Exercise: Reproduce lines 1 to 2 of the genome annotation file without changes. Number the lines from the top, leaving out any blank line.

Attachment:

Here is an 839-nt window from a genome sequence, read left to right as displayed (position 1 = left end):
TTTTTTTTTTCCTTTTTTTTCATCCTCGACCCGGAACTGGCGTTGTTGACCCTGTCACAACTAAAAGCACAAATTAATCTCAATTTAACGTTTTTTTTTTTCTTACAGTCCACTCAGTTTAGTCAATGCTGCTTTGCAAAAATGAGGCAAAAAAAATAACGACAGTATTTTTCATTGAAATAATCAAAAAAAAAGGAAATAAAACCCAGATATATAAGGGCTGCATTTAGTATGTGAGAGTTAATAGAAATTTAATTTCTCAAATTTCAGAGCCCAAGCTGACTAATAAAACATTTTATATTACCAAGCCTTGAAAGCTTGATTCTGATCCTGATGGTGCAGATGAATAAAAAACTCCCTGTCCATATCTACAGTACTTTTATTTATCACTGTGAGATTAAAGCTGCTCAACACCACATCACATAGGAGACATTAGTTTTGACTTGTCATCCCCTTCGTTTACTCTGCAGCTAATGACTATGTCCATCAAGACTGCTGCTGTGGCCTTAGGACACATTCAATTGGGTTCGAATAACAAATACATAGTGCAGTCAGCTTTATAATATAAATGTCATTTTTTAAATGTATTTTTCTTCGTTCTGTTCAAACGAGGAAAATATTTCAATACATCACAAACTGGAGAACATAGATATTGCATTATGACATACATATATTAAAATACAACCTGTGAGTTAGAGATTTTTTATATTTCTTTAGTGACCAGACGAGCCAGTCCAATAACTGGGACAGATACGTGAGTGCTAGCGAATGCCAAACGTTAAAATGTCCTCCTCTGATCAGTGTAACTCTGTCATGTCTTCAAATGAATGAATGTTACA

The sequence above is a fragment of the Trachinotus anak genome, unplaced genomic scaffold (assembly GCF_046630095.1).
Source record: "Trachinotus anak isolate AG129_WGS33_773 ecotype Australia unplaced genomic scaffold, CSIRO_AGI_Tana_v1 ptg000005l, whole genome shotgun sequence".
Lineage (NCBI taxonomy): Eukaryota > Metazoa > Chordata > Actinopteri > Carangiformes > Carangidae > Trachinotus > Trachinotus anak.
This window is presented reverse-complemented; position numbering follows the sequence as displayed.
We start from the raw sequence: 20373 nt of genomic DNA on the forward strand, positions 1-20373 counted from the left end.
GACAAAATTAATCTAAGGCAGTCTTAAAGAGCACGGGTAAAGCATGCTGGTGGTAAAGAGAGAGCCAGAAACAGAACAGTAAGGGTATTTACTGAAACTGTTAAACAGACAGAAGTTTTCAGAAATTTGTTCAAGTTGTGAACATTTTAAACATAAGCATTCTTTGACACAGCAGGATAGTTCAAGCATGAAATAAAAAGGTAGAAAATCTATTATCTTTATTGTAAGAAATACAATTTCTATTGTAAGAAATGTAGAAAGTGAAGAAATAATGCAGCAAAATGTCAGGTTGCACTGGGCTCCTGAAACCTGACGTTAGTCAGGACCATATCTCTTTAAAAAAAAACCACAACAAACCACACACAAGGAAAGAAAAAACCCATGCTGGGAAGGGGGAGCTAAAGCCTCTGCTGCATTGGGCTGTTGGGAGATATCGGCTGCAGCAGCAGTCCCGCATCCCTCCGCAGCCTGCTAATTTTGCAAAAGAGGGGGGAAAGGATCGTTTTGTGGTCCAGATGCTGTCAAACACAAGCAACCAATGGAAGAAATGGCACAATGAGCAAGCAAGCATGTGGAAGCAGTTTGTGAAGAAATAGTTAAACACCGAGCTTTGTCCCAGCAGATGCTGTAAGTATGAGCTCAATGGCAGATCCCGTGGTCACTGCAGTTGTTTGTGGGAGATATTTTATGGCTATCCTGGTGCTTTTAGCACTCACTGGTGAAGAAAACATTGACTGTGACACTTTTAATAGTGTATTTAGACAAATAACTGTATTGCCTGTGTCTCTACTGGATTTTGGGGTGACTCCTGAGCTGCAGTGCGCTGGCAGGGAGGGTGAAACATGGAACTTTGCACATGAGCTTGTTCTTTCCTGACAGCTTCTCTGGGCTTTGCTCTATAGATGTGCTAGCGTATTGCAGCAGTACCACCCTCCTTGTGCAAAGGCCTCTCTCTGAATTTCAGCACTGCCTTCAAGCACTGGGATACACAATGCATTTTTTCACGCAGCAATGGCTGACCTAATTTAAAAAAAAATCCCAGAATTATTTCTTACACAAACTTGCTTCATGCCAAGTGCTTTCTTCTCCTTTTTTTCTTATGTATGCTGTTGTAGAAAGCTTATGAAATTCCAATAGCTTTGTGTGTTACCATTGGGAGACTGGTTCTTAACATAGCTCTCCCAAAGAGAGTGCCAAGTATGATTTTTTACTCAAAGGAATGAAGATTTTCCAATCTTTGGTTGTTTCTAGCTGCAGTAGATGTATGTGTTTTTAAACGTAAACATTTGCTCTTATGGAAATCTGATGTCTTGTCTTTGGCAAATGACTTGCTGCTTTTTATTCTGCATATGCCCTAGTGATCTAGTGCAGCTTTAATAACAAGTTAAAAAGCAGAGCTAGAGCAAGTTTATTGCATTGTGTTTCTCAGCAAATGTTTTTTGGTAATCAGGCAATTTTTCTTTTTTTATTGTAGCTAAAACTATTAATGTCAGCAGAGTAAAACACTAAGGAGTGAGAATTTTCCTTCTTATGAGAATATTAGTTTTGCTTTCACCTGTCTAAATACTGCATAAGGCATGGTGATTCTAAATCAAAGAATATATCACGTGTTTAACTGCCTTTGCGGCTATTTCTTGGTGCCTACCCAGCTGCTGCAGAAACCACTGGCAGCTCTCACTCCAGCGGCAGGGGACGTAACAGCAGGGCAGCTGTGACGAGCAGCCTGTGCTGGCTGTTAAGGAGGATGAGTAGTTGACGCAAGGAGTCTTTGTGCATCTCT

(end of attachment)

Here is an 839-nt window from a genome sequence, read left to right as displayed (position 1 = left end):
TTTTTTTTTTCCTTTTTTTTCATCCTCGACCCGGAACTGGCGTTGTTGACCCTGTCACAACTAAAAGCACAAATTAATCTCAATTTAACGTTTTTTTTTTTCTTACAGTCCACTCAGTTTAGTCAATGCTGCTTTGCAAAAATGAGGCAAAAAAAATAACGACAGTATTTTTCATTGAAATAATCAAAAAAAAAGGAAATAAAACCCAGATATATAAGGGCTGCATTTAGTATGTGAGAGTTAATAGAAATTTAATTTCTCAAATTTCAGAGCCCAAGCTGACTAATAAAACATTTTATATTACCAAGCCTTGAAAGCTTGATTCTGATCCTGATGGTGCAGATGAATAAAAAACTCCCTGTCCATATCTACAGTACTTTTATTTATCACTGTGAGATTAAAGCTGCTCAACACCACATCACATAGGAGACATTAGTTTTGACTTGTCATCCCCTTCGTTTACTCTGCAGCTAATGACTATGTCCATCAAGACTGCTGCTGTGGCCTTAGGACACATTCAATTGGGTTCGAATAACAAATACATAGTGCAGTCAGCTTTATAATATAAATGTCATTTTTTAAATGTATTTTTCTTCGTTCTGTTCAAACGAGGAAAATATTTCAATACATCACAAACTGGAGAACATAGATATTGCATTATGACATACATATATTAAAATACAACCTGTGAGTTAGAGATTTTTTATATTTCTTTAGTGACCAGACGAGCCAGTCCAATAACTGGGACAGATACGTGAGTGCTAGCGAATGCCAAACGTTAAAATGTCCTCCTCTGATCAGTGTAACTCTGTCATGTCTTCAAATGAATGAATGTTACA